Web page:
To the Sickert exhibition at Tate Britain with Howard, my old friend from University. Reviews had led me to expect mainly brutalised nudes and dead-eyed men watching music hall singers (some people even think Sickert might have been Jack the Ripper) , but it’s much more varied and interesting. Sickert’s unusual framings and his interest in entertainers and people off the street show the influence of impressionism and Dégas, as the nearly-black early paintings show his admiration for Whistler. But he moved things on towards modernism, and brightened up considerably later.


I must admit to knowing shamefully little about Raphael before going to the current exhibition at the National Gallery. He was obviously important enough to have a whole artistic movement, the Pre-Raphaelites, devoted to undoing his influence, and he is generally considered one of the top three artists of the High Renaissance, alongside Leonardo and Michaelangelo (who hated him), but somehow he never made an impression on me. The only picture I could really name was the School of Athens, appearing here as a wall-sized reproduction. The exhibition has a lot of Madonnas (with babies who look like babies for once): perhaps a theme of special resonance to the orphan Raphael? Son of the court painter of Urbino, he had all of that city’s famous courtly charm, never falling out with his rich patrons or failing to befriend people. He ran one of the largest artist’s studios ever, and died young: according to Vasari, from too much sex. Perhaps charm was his weakness, and perhaps that’s why Michaelangelo took against him: beautiful, brilliant paintings – but just too damned polite?

Small but Good

I think it’s a burrowing owl, not burrowing.

We went to the ’Small is Beautiful’ exhibition. To be honest I was slightly worried it might be a bit of a rip-off, but in fact it’s quite extensive, varied and entertaining. The artists involved have a wide range of approaches, and the sizes go from nicely modelled butterflies which are almost life size (and some excellent cardboard fish that are probably larger than real ones – though they seem to be carrying little cities on their backs) down to carved pencil leads and sculptures within the eye of a needle (microscope provided). We rather liked the little owl pictured.

Is this really art, or just entertaining craft? Some pieces are really just jokes, others aspire to being slightly deeper. But hey, there’s nothing wrong with being amused.

July 2022 Competitions

Here’s another look at writing competitions I might enter during the coming month.  I’m afraid the first three are right at the beginning of the month, so if you haven’t been working on them already (or have something in stock) you might need to move quickly. It’s usually OK to enter the same story for more than one competition (so long as you withdraw other entries if you win one) but check the details.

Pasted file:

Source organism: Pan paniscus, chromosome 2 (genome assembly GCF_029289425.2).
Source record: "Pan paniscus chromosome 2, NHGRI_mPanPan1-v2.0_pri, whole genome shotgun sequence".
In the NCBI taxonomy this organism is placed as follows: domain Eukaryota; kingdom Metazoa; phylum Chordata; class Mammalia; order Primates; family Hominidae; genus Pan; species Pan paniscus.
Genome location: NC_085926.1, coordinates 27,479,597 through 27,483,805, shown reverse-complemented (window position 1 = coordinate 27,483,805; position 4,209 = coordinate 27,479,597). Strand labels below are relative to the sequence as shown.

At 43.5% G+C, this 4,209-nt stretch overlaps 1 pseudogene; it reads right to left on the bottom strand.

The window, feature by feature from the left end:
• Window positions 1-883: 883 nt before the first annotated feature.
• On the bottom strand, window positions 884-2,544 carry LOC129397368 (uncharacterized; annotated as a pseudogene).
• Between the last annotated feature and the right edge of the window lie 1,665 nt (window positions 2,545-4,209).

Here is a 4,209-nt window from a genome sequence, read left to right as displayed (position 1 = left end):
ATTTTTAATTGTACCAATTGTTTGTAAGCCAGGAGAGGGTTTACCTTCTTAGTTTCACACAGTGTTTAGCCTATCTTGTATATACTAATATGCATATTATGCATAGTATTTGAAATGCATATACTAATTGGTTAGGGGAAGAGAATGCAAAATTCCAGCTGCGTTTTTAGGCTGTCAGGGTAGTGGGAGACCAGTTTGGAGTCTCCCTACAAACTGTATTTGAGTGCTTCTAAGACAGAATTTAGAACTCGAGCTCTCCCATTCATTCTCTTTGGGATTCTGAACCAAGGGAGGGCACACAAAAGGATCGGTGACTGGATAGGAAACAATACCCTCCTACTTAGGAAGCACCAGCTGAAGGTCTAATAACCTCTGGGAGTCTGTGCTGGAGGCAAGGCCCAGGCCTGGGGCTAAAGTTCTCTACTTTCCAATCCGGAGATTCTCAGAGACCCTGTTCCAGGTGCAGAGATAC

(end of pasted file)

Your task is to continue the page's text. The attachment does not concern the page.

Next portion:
• The Royal Society of Literature’s V.S.Pritchett prize is for stories of 2-4,000 words: the entry fee is £7.50 and the top prize is £1,000. The deadline is 1 July.
  • Cranked Anvil have an interesting prompt competition for a story between 750 and 1,000 words. The story must take place within a 24 hour time frame, weather must play a role, and it must include the words STOOL, CONSULT, and LANGUID. The fee is £5 and the prize £150. The deadline is 1 July, but if you’re too languid to take to your stool for that one, there’s also their regular short story contest, for which any story up to 1,500 words is OK. Fee and prize are the same, but you’ve got until 31 July.
  • The CAS competition seems to be very much the personal enterprise of Catherine Assheton-Stones, and good for her. The maximum word count is 4,000, the fee is £7, and the prize is £800. The deadline is 1 July, but the competition closes earlier if Catherine gets 230 entries, presumably the most she can read.
  • The Faversham Literary Festival Competition gives you a bit more time, with a deadline of 10 July. Maximum 1,500 words, fee of £8 and prize of £350. It’s judged by Nicholas Royle, who besides writing his own novels and stories, judges the big Manchester competition and edits the prestigious annual Best British Short Stories and more. Clearly a good person to impress.
  • The H.G.Wells prize is for stories between 1,500 and 5,000 words on the theme ‘switch’ with a fee of £10 and top prize of £500; the deadline is 11 July.
  • Literary Taxidermy is back, with its unique competition. Your story must use the first and last lines of a nominated work (a slightly bigger selection is offered this year). The word limit is 2,000, the top prize is $500 and the fee is $10: this year, you can opt to have part of the fee donated to a charity supporting Ukraine. The deadline is 11 July.
  • The Doris Gooderson prize, run by Wrekin Writers, is for stories up to 1,200 words in length. The entry fee is £5, the prize £200, and the deadline is 12 July.

All the others have a deadline of 31 July.

  • The  Reader Berlin offers a three-week residency (guess where) as its first prize. Entry is  €10 and you need up to 3,000 words on the theme ‘escape’.
  • Novel London competition asks for your first 3,000 words plus a synopsis. It costs £11 to enter and the top prize is £500.
  • The Seán O’Faoláin prize, part of Munster’s lively Literature Centre, is for stories up to 3,000 words, with an entry fee of €19 and prize of €3,000 plus a week at Anam Cara retreat.
  • Hastings Book Festival is looking for 2,500 words: entry £u.50, prize £250.
  • HISSAC (Highlands and Islands, but you don’t have to be Scottish) wants stories up to 2,000 words; the entry fee is £5 and the prize £200.

Good luck if you enter any of these: if you are longlisted or win, please let me know.